Welcome to the Coppelia Hays Liberian Collection, the online home of a remarkable collection of Liberian objects and manuscripts donated to the Western Kentucky University Department of Anthropology and Folk Studies in 2011. This digital catalogue is the product of a collaborative effort between students and faculty members in the Department of Folk Studies, under the direction of Dr. Michael Ann Williams, and has been several years in the making. In 2012, students in Dr. Williams' Museum Practices & Procedures graduate seminar appraised and catalogued the entirety of the Coppelia Hays Liberian Collection into PastPerfect museum management software. In 2014-2015, Graduate Assistant Jess Lamar Reece Holler built upon the 2012 Museum class's cataloging work, and made the collection digitally available via Omeka, using TEI meta-data exported through PastPerfect.

Check back frequently to view our progress as we build our digital catalogue and exhibitions! And, if you'd like to talk with us about these Liberian objects or the wider history and living traditions of object production in Liberia, we'd be glad to chat!

This Omeka site is a digital home for the catalogue of the Coppelia Hays Liberian Collection. Slowly but surely, we are uploading all of the objects and manuscripts that make up the Hays collection, and tagging these objects with their relevant Dublin Core metadata, basic tags, and relevant images. We hope that making a digital version of the Hays collection catalogue will enable these objects a wider circulation in the world, and will engender conversations about their historic and contemporary use and provenance. We encourage anyone who would like to talk about these objects, the processes and traditions of workmanship that produced their, and their social and cultural uses, to get in touch with us through our contact page. This project will also eventually include interactive, student-curated digital exhibitions, drawn from the objects in this collection, and with an eye to social and historical context.

We hope this collection will be of use to scholars, including historians, anthropologists, folklorists and material culture scholars, as well as a wider interested public. Feel free to browse the collection and use our "tags" to assemble lists of related objects. Pardon our dust while the site grows!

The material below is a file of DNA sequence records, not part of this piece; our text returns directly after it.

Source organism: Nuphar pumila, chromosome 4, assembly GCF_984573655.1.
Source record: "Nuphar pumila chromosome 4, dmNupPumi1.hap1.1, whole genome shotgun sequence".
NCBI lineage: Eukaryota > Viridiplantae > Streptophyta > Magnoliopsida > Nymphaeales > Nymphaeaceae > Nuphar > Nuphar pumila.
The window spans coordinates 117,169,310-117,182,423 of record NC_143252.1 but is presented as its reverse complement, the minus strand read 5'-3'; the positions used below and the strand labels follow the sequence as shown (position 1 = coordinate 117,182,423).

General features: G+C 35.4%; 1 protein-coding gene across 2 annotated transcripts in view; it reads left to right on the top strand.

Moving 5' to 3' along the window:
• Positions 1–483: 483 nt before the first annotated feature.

The Coppelia Hays Liberian Collection, containing upwards of 200 unique objects and manuscripts, was donated to Western Kentucky University in 2011 by Coppelia Hays. The collection represents the substantial holdings of her father, who served as an educational ambassador in Liberia in the 1950s, under the United States Agency for International Development. The collection is now housed in the Department of Anthropology at Western Kentucky University, and is held by the Department of Folk Studies and Anthropology. Collection appraisal was conducted by Dr. Michael Ann Williams and Dr. JAK Njoku, in consultation with graduate students in the Western Kentucky University Folk Studies Master's Program. Objects from the collection were featured in a student-curated exhibit, "Daniel Hays: An American Educator in Liberia," on permanent display at the Kentucky Museum in Bowling Green. Our holdings are especially strong in objects for everyday use from Liberia. The collection features objects ranging from household objects, musical instruments, statues and masks, games, sacred objects, and stools and chairs. The Western Kentucky University Department of Folk Studies and Anthropology is actively seeking donations of other everyday and household items from Liberia, as well as examples of Liberian art.

For more information about the collection, see:

If you are seeking a repository for your own Liberian objects and artifacts, please visit the Friends of Liberia website:

We'd love to hear from you!

Dr. Michael Ann Williams
Project Lead
Professor and Chair, Dept. of Folk Studies and Anthropology
Western Kentucky University

Jess Lamar Reece Holler
Hays Liberian Collection Digitization Graduate Assistant
haysliberiancollection [at] gmail [dot] com

Recently Added Items


his is a black and white (possibly from 1961) photograph of Dr. Daniel Hays holding a large snake with 5 Liberian people in the photograph. This is…

Fan, Hand

This seems to be a fan or strainer of some sort. It has a netted area held by a bent round stick and a stick handle.

Mask, Ritual


This mask is wood with white carved parts on the forehead and feathers attached to back and side. The face is black. There is fabric and netting on…

Mask, Ritual


This is a mask with bull-like horns. The face is black with white eyes and mouth and fibers on the chin. There is a large red sheet of material…



This is a bracelet made from, what seems to look like turtle or crocodile underbelly. It attaches with braided fiber hook and ball.